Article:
But under the Affordable Care Act, they will be treated as individuals, responsible for their own insurance policies. For many of them, that is likely to mean they will no longer have access to a wide network of doctors and a range of plans tailored to their needs. And many of them are finding that if they want to keep their premiums from rising, they will have to accept higher deductible and co-pay costs or inferior coverage. Continue reading
But… but maybe he’s only a little crazy like painters or composers or… or some of those men in Washington.
Mr. Shellhammer, Miracle on 34th Street, (1947)
Something to brighten the Christmas Season courtesy of Mary Katharine Ham at Hot Air:
Capitol Hill staffers are hitting multiple obstacles in trying to enroll in the Obamacare exchange just days before the federal government’s deadline for getting coverage.
They and lawmakers have until Monday to sign up on DC Health Link, the District’s insurance exchange, if they want to maintain the government’s generous employer contribution to their health insurance.
But as crunch time approaches, Democratic and Republican staffers are getting error messages, denials, notices that they’re enrolled in multiple plans and incomplete confirmation — as well as a website that went down briefly Thursday.
Officials at DC Health Link say that they are working quickly to fix each problem. But the snags are causing a lot of frustration and grief.
I feel for anyone who has to go through this process who didn’t have a direct hand in passing this thing. As for the true believers, it is quite useful to have them experience exactly what the rest of America is going through. And, this is what that looks like:
We are in the best of hands.
Rep. John Boehner’s journey through the system has been well documented. It took him 3-4 hours to find out his premiums will double and his co-pays and deductible tripled.
“I’m thrilled to death, as you can tell.”
An amendment to the Affordable Care Act required federal lawmakers and their personal staff to forfeit their government-sponsored health care plans and enroll in state-based insurance exchanges. The goal was to make lawmakers experience what many Americans face in the individual marketplace.
But with the enrollment deadline looming, the complaints are growing louder — and are aimed particularly at the D.C. small-business exchange that members of Congress are supposed to enroll in.
The D.C. exchange’s log-in tool experienced technical difficulties Thursday morning.
“Sigh. I was just in the middle of signing up,” the chief of staff for Sen. Marco Rubio, Florida Republican, tweeted in response to an internal Senate email about the hiccup.
Sen. Ted Cruz’s speechwriter and communications adviser Amanda Carpenter has also been tweeting her experiences. She went to a physical DC Health Link help line offered for staffers after her first online attempt failed. Continue reading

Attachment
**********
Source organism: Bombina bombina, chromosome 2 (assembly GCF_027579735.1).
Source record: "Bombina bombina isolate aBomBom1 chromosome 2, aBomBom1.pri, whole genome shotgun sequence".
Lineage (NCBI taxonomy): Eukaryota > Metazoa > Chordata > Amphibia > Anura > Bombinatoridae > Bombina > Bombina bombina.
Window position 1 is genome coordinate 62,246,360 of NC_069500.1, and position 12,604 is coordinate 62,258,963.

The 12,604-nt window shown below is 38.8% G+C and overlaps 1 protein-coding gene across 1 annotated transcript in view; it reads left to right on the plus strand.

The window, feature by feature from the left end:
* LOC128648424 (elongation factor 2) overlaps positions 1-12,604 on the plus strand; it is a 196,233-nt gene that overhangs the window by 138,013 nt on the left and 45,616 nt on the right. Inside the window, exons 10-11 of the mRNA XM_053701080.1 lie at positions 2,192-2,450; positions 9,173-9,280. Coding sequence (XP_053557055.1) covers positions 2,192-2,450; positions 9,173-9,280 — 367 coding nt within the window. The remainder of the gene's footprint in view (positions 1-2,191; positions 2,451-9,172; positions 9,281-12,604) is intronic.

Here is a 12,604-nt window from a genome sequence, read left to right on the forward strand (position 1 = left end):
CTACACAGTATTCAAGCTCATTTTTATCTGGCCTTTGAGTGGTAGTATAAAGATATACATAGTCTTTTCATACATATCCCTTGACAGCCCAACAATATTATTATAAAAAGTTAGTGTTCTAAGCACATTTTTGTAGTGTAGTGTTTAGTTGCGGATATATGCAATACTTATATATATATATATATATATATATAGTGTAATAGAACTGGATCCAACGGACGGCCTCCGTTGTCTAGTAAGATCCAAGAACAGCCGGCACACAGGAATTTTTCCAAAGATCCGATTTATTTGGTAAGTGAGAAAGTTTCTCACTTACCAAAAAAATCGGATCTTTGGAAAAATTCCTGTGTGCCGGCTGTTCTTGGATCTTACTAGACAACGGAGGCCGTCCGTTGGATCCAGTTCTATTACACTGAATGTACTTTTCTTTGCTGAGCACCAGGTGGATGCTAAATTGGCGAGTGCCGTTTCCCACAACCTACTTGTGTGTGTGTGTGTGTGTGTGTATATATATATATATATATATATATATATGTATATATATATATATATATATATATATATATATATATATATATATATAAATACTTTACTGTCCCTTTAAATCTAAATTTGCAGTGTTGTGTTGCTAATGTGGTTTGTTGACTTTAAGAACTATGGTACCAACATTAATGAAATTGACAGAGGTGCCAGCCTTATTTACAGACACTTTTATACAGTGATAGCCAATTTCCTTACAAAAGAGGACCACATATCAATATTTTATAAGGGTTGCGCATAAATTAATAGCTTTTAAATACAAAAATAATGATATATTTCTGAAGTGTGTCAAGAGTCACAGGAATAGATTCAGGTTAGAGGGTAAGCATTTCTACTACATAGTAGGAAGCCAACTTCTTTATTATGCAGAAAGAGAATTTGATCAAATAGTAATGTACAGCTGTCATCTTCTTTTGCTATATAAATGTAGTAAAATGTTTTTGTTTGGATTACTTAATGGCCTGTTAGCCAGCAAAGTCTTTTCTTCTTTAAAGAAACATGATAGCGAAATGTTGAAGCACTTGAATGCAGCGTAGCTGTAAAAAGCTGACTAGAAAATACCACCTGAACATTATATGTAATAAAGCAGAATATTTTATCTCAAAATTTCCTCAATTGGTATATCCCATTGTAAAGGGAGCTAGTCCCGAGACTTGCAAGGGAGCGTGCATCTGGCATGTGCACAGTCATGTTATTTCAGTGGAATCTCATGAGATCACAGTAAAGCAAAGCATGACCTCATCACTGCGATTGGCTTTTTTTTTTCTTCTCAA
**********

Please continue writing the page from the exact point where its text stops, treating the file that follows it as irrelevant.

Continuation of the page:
Well it’s a Friday, I will be picking up my son for Thanksgiving Break and then tomorrow, he, my bride and I will be going to Monmouth College to see my daughter performing in A Christmas Carol. Life is good, and the story below makes it even better:
“In a shock to the system, the older staff in my office (folks over 59) have now found out their personal health insurance costs (even with the government contribution) have gone up 3-4 times what they were paying before,” Minh Ta, chief of staff to Rep. Gwen Moore (D-Wis.), wrote to fellow Democratic chiefs of staff in an email message obtained by POLITICO. “Simply unacceptable.” Continue reading
I really do think that the average Obama voter really did believe that Obamacare would lead to lower health insurance prices, except for mean rich Republicans perhaps. Many of them are now learning just how wrong they were:
Yet, like many other Bay Area residents who pay for their own medical insurance, they were floored last week when they opened their bills: Their policies were being replaced with pricier plans that conform to all the requirements of the new health care law.
“I really don’t like the Republican tactics, but at least now I can understand why they are so pissed about this. When you take $10,000 out of my family’s pocket each year, that’s otherwise disposable income or retirement savings that will not be going into our local economy.”
Both Vinson and Waschura have adjusted gross incomes greater than four times the federal poverty level — the cutoff for a tax credit. And while both said they anticipated their rates would go up, they didn’t realize they would rise so much.
No national polls today because of the disruption caused by Hurricane Sandy, and I wouldn’t be surprised if we don’t see any more until last-minute weekend ones. To tide over political junkies, there is a fun story in SFGate about California liberals petrified over the prospect that the Southside Messiah may not be reelected:
Edelman hosted a bunch of friends to watch the debate over dinner. But after the first five minutes unfolded, nobody ate. Few spoke. “And right after it ended, everybody just got up and left,” she said.
Alas, Obama didn’t respond to Blume’s pleas. And for the next two nights, Blume didn’t sleep. A man who has voted for only one Republican in his life – when the Beatles were touring – found himself questioning Obama and the state of the campaign.